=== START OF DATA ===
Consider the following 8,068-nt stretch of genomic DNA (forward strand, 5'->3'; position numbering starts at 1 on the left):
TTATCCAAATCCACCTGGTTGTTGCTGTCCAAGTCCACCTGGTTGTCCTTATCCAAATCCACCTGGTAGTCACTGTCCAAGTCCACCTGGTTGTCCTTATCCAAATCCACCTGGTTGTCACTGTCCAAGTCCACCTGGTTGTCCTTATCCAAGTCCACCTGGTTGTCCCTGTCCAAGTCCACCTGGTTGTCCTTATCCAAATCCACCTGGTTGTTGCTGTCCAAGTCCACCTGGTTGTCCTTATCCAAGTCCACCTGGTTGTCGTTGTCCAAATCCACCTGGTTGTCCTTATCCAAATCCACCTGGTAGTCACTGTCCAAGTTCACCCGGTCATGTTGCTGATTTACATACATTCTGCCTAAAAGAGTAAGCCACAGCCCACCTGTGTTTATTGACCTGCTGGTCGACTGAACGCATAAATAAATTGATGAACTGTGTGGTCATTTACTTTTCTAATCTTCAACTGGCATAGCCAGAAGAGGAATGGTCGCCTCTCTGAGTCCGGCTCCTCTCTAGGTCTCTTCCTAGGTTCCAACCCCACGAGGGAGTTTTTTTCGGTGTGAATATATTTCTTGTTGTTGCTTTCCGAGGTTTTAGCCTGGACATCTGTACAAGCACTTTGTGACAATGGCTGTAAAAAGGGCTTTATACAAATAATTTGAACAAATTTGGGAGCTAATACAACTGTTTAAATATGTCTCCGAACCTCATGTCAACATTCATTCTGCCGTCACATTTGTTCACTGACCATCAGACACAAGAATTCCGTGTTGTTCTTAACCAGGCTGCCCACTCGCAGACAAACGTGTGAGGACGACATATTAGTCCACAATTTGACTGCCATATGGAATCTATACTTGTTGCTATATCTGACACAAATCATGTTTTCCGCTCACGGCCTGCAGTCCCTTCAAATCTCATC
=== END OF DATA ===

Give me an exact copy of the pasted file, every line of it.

Consider the following 8,068-nt stretch of genomic DNA (forward strand, 5'->3'; position numbering starts at 1 on the left):
TTATCCAAATCCACCTGGTTGTTGCTGTCCAAGTCCACCTGGTTGTCCTTATCCAAATCCACCTGGTAGTCACTGTCCAAGTCCACCTGGTTGTCCTTATCCAAATCCACCTGGTTGTCACTGTCCAAGTCCACCTGGTTGTCCTTATCCAAGTCCACCTGGTTGTCCCTGTCCAAGTCCACCTGGTTGTCCTTATCCAAATCCACCTGGTTGTTGCTGTCCAAGTCCACCTGGTTGTCCTTATCCAAGTCCACCTGGTTGTCGTTGTCCAAATCCACCTGGTTGTCCTTATCCAAATCCACCTGGTAGTCACTGTCCAAGTTCACCCGGTCATGTTGCTGATTTACATACATTCTGCCTAAAAGAGTAAGCCACAGCCCACCTGTGTTTATTGACCTGCTGGTCGACTGAACGCATAAATAAATTGATGAACTGTGTGGTCATTTACTTTTCTAATCTTCAACTGGCATAGCCAGAAGAGGAATGGTCGCCTCTCTGAGTCCGGCTCCTCTCTAGGTCTCTTCCTAGGTTCCAACCCCACGAGGGAGTTTTTTTCGGTGTGAATATATTTCTTGTTGTTGCTTTCCGAGGTTTTAGCCTGGACATCTGTACAAGCACTTTGTGACAATGGCTGTAAAAAGGGCTTTATACAAATAATTTGAACAAATTTGGGAGCTAATACAACTGTTTAAATATGTCTCCGAACCTCATGTCAACATTCATTCTGCCGTCACATTTGTTCACTGACCATCAGACACAAGAATTCCGTGTTGTTCTTAACCAGGCTGCCCACTCGCAGACAAACGTGTGAGGACGACATATTAGTCCACAATTTGACTGCCATATGGAATCTATACTTGTTGCTATATCTGACACAAATCATGTTTTCCGCTCACGGCCTGCAGTCCCTTCAAATCTCATC